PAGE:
Scarborough and the Critic
Part 3 out of 3
_Puff_. No, sir--that's not it--once more, if you please.
_Whisk_. I wish, sir, you would practise this without me--I
can't stay dying here all night.
_Puff_. Very well; we'll go over it by-and-by.--[_Exit_
WHISKERANDOS.] I must humour these gentlemen!
"_Beef_. Farewell, brave Spaniard! and when next--"
_Puff_. Dear sir, you needn't speak that speech, as the body
has walked off.
_Beef_. That's true, sir--then I'll join the fleet.
_Puff_. If you please.--[Exit BEEFEATER.] Now, who comes on?
"_Enter_ GOVERNOR, _with his hair properly disordered_.
_Gov_. A hemisphere of evil planets reign! And every planet
sheds contagious frenzy! My Spanish prisoner is slain! my
daughter, Meeting the dead corse borne along, has gone Distract!
[_A loud flourish of trumpets_.] But hark! I am summoned to
the fort: Perhaps the fleets have met! amazing crisis! O
Tilburina! from thy aged father's beard Thou'st pluck'd the few
brown hairs which time had left! [Exit.]"
_Sneer_. Poor gentleman!
_Puff_. Yes--and no one to blame but his daughter!
_Dang_. And the planets--
_Puff_. True.--Now enter Tilburina!
_Sneer._ Egad, the business comes on quick here.
_Puff._ Yes, sir--now she comes in stark mad in white satin.
_Sneer._ Why in white satin?
_Puff._ O Lord, sir--when a heroine goes mad, she always
goes into white satin.--Don't she, Dangle?
_Dang._ Always--it's a rule.
_Puff._ Yes--here it is--[_Looking at the book_.]
"Enter Tilburina stark mad in white satin, and her confidant
stark mad in white linen."
"_Enter_ TILBURINA _and_ CONFIDANT, _mad, according
_Sneer._ But, what the deuce! is the confidant to be mad
_Puff._ To be sure she is: the confidant is always to do
whatever her mistress does; weep when she weeps, smile when she
smiles, go mad when she goes mad.--Now, Madam Confidant--but keep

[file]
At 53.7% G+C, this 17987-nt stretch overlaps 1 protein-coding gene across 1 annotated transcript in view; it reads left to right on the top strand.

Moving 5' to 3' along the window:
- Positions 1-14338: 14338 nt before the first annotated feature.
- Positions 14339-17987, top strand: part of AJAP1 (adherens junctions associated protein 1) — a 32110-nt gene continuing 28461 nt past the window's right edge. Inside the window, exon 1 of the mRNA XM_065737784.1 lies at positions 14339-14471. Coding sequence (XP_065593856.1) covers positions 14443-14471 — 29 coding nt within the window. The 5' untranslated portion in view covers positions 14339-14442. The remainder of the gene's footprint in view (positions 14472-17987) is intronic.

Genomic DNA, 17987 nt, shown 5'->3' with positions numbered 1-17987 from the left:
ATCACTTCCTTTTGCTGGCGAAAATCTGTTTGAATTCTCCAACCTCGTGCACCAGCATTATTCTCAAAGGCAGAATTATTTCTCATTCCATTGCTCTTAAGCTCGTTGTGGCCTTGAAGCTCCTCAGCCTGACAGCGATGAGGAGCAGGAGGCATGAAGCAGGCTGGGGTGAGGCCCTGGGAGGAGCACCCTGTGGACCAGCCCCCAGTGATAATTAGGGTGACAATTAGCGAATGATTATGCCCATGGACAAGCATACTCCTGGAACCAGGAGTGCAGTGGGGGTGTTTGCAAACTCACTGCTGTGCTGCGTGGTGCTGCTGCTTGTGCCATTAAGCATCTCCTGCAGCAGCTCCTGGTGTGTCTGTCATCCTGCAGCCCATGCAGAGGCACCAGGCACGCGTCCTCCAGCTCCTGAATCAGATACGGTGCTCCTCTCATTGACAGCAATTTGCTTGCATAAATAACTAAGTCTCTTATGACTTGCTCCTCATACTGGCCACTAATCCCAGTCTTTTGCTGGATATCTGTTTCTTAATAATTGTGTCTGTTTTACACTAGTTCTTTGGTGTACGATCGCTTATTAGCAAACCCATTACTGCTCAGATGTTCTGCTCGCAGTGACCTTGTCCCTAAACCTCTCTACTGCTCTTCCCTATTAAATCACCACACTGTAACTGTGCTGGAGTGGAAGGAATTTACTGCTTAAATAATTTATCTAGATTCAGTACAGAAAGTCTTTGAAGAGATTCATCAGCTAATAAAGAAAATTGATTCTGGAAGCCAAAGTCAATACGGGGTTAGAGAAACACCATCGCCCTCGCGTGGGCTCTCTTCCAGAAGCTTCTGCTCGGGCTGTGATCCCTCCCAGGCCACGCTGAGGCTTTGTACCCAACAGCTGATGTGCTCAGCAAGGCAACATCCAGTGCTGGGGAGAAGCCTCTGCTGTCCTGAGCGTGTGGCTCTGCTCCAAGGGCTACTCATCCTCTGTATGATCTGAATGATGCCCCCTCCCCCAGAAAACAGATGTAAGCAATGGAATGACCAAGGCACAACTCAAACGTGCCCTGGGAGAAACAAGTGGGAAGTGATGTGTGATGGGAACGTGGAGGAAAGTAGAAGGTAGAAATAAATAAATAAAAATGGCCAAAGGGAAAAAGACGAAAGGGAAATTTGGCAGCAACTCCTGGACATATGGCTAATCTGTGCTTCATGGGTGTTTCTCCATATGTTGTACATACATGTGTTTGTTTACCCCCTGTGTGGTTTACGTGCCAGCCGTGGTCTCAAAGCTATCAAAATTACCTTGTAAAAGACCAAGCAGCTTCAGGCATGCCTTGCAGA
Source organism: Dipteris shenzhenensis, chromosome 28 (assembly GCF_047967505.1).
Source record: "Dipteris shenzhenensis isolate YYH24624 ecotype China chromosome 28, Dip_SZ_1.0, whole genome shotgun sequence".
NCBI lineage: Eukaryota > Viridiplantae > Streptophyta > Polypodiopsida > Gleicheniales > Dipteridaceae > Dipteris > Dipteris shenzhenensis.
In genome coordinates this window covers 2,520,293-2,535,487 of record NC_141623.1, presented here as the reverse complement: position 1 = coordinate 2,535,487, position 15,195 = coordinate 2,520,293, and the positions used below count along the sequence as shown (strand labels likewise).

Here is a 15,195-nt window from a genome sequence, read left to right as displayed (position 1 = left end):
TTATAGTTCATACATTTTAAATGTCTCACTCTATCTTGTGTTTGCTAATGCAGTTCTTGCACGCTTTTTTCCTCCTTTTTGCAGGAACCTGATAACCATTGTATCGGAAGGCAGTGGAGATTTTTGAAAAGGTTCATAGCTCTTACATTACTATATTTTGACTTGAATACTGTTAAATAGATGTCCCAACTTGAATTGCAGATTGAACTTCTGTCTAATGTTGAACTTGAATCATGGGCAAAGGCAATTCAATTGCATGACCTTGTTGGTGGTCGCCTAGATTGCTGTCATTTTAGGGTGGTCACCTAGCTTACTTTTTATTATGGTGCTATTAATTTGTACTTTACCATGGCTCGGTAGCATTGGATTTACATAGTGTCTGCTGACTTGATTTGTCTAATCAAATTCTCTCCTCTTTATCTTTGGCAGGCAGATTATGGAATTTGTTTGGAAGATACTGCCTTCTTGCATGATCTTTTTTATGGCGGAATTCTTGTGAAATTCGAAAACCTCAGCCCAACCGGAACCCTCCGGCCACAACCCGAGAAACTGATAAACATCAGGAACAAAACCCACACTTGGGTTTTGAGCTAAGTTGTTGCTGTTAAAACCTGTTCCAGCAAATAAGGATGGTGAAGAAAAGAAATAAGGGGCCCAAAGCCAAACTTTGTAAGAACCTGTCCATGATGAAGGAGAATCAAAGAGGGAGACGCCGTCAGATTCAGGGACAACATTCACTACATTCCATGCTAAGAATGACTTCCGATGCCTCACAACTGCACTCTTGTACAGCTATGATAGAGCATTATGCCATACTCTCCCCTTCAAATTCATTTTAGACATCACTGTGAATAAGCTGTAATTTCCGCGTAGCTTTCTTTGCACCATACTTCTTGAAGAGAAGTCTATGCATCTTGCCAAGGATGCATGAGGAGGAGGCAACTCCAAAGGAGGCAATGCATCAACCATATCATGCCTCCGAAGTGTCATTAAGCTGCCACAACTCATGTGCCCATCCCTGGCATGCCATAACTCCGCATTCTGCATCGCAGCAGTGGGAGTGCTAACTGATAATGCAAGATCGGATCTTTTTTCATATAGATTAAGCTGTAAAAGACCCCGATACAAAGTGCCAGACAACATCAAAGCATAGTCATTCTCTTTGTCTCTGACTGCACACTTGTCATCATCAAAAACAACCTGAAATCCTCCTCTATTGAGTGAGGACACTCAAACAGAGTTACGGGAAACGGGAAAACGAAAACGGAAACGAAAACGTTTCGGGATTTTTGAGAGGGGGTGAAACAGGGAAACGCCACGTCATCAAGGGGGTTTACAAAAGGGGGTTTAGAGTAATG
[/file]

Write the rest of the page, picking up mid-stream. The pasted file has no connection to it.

your madness in the background, if you please.
"_Tilb._ The wind whistles--the moon rises--see, They have
kill'd my squirrel in his cage: Is this a grasshopper?--Ha! no;
it is my Whiskerandos--you shall not keep him--I know you have
him in your pocket--An oyster may be cross'd in love!--who says
A whale's a bird?--Ha! did you call, my love?--He's here! he's
there!--He's everywhere! Ah me! he's nowhere! [_Exit_.]"
_Puff._ There, do you ever desire to see anybody madder than
_Sneer._ Never, while I live!
_Puff._ You observed how she mangled the metre?
_Dang._ Yes,--egad, it was the first thing made me suspect
she was out of her senses!
_Sneer._ And pray what becomes of her?
_Puff._ She is gone to throw herself into the sea, to be
sure--and that brings us at once to the scene of action, and so
to my catastrophe--my sea-fight, I mean.
_Sneer._ What, you bring that in at last?
_Puff._ Yes, yes--you know my play is called _The Spanish
Armada_; otherwise, egad, I have no occasion for the battle at
all.--Now then for my magnificence!--my battle!--my noise!--and
my procession!--You are all ready?
_Und. Promp_. [_Within._] Yes, sir.
_Puff_. Is the Thames dressed?
"_Enter_ THAMES _with two_ ATTENDANTS."
_Thames_. Here I am, sir.
_Puff_. Very well, indeed!--See, gentlemen, there's a river
for you!--This is blending a little of the masque with my
tragedy--a new fancy, you know--and very useful in my case; for
as there must be a procession, I suppose Thames, and all his
tributary rivers, to compliment Britannia with a fête in honour
of the victory.
_Sneer_. But pray, who are these gentlemen in green with
_Puff_. Those?--those are his banks.
_Sneer_. His banks?
_Puff_. Yes, one crowned with alders, and the other with a
villa!--you take the allusions?--But hey! what the plague!--you
have got both your banks on one side.--Here, sir, come round.--
Ever while you live, Thames, go between your banks.--[_Bell
rings._] There; so! now for't!--Stand aside, my dear
[_Exit_ THAMES _between his banks._]
[_Flourish of drums, trumpets, cannon, &c., &'c. Scene changes
to the sea--the fleets engage--the music plays--"Britons strike
home."--Spanish fleet destroyed by fire-ships, &c.--English fleet
advances--music plays, "Rule Britannia."--The procession of all
the English rivers, and their tributaries, with their emblems,
&c., begins with Handel's water music, ends with a chorus to the
march in Judas' Maccabaeus.--During this scene,_ PUFF
_directs and applauds everything--then_
_Puff_. Well, pretty well--but not quite perfect. So, ladies
and gentlemen, if you please, we'll rehearse this piece again to-morrow.
Back to Full Books